The Equality Commission of Northern Ireland is threatening to take action against a bakery that refused to bake a Sesame Street themed cake with a pro-gay marriage slogan. This has the potential to turn into one of those conscience v equality debates that are always so uplifting and productive and a catholic priest has already threatened to disengage from groups representing the gay community unless they acknowledge the bakery’s right to freedom of expression.
This is the sort of story where your initial reaction can be conditioned by your political / religious / philosophical standpoint. I want to get away from that and take as objective a look as possible at whether what has happened can actually be discrimination.
So at the outset I should say that I am very much in favour of equal marriage. I have no religious affiliation, but I am a big fan of Sesame street and I think that Bert and Ernie make a lovely couple. I know the programme’s makers have rubbished the idea that they have any sort of sexual relationship, and it seems to me that Ernie is more interested in his rubber duckie than Bert = but I for one would be delighted if they decided to tie the knot.
So in the argument between a bakery and customer over the decorating a a cake so that it has a pro-gay marriage message, all my natural sympathies are with the customer. But that does not mean that what the bakery did was illegal. The Equality Commission for Northern Ireland however seem convinced that it is – so lets try to pick that apart.
Is it discriminatory for the bakery to refuse to make this cake?
If a baker refuses to bake a cake for a gay customer then of course that is direct discrimination on the grounds of sexual orientation – but I don’t see any suggestion of that here. The baker would refuse to bake this cake whatever the sexual orientation of the customer. The more subtle question is whether the refusal to bake the cake can still be seen as being on the ‘grounds of’ sexual orientation in some wider sense. But how can it be? The baker’s objection is to the decoration of the cake and the decoration is not specifically about sexual orientation. An objection to gay marriage is not in itself an objection to sexual orientation. I just don’t see how refusing to bake this cake in the circumstances described can amount to direct discrimination on the grounds of sexual orientation.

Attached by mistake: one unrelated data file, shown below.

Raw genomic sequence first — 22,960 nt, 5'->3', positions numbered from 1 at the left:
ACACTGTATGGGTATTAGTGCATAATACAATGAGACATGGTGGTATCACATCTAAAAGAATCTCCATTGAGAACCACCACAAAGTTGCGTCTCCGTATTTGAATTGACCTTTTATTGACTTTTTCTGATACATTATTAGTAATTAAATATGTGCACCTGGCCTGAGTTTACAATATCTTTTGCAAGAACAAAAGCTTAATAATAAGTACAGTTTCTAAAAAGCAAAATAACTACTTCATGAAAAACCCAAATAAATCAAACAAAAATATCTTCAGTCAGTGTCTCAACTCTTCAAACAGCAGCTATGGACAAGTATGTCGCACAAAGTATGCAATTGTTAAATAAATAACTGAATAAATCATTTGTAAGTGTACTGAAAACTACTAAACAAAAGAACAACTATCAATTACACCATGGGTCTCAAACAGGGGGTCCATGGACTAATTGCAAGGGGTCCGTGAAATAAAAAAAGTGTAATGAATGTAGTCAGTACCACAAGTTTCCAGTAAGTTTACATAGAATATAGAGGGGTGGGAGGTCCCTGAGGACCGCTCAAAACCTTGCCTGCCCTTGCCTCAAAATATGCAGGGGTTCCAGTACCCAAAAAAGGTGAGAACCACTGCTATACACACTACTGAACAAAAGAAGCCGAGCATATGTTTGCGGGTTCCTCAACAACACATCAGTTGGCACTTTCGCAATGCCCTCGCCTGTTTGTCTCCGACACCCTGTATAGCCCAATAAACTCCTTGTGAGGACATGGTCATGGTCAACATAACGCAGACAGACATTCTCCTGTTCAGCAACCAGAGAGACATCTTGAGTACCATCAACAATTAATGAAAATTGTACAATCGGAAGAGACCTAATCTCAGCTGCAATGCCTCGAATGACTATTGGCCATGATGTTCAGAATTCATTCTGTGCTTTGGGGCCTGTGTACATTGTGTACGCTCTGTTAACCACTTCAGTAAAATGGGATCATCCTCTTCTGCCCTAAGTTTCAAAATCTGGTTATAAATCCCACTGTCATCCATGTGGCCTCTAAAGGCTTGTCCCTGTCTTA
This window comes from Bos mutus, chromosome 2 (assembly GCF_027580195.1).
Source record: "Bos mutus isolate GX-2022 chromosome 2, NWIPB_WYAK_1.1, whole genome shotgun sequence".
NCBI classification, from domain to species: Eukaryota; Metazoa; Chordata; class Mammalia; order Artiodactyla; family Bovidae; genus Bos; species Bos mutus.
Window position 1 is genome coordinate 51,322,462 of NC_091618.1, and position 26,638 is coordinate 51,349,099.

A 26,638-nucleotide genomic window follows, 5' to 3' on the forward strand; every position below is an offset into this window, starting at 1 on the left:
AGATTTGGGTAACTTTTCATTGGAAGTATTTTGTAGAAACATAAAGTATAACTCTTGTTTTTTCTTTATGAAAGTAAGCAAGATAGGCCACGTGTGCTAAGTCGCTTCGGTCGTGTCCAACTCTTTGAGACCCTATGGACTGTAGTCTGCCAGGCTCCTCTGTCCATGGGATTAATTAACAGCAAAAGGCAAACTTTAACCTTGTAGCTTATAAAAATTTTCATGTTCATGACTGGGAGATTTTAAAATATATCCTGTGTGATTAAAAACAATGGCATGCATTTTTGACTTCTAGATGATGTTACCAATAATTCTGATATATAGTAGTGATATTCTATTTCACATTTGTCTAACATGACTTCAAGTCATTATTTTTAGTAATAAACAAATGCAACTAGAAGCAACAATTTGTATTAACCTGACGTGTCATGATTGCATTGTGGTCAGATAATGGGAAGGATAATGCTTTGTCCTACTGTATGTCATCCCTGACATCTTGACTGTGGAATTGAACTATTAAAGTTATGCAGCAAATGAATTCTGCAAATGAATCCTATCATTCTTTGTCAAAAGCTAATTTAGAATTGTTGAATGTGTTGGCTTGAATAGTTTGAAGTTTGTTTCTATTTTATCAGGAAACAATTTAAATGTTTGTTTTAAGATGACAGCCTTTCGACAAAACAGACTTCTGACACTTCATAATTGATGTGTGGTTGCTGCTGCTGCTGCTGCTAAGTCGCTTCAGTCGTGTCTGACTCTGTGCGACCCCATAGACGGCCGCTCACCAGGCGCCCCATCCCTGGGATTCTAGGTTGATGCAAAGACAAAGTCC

For completeness we should also consider indirect discrimination. But I really think this isn’t an indirect discrimination sort of case. Nevertheless suppose we say that the baker is applying a “provision criterion or practice” of refusing to make cakes promoting gay marriage. Does that cause a particular disadvantage to gay people? Unfortunately I have no statistical data on how many gay people are in the market for cakes decorated with a pro-gay marriage design. I suspect that even among the more politically active sections of the gay community are not greatly disadvantaged by having a limited choice of baker when they want to order cakes decorated in this way.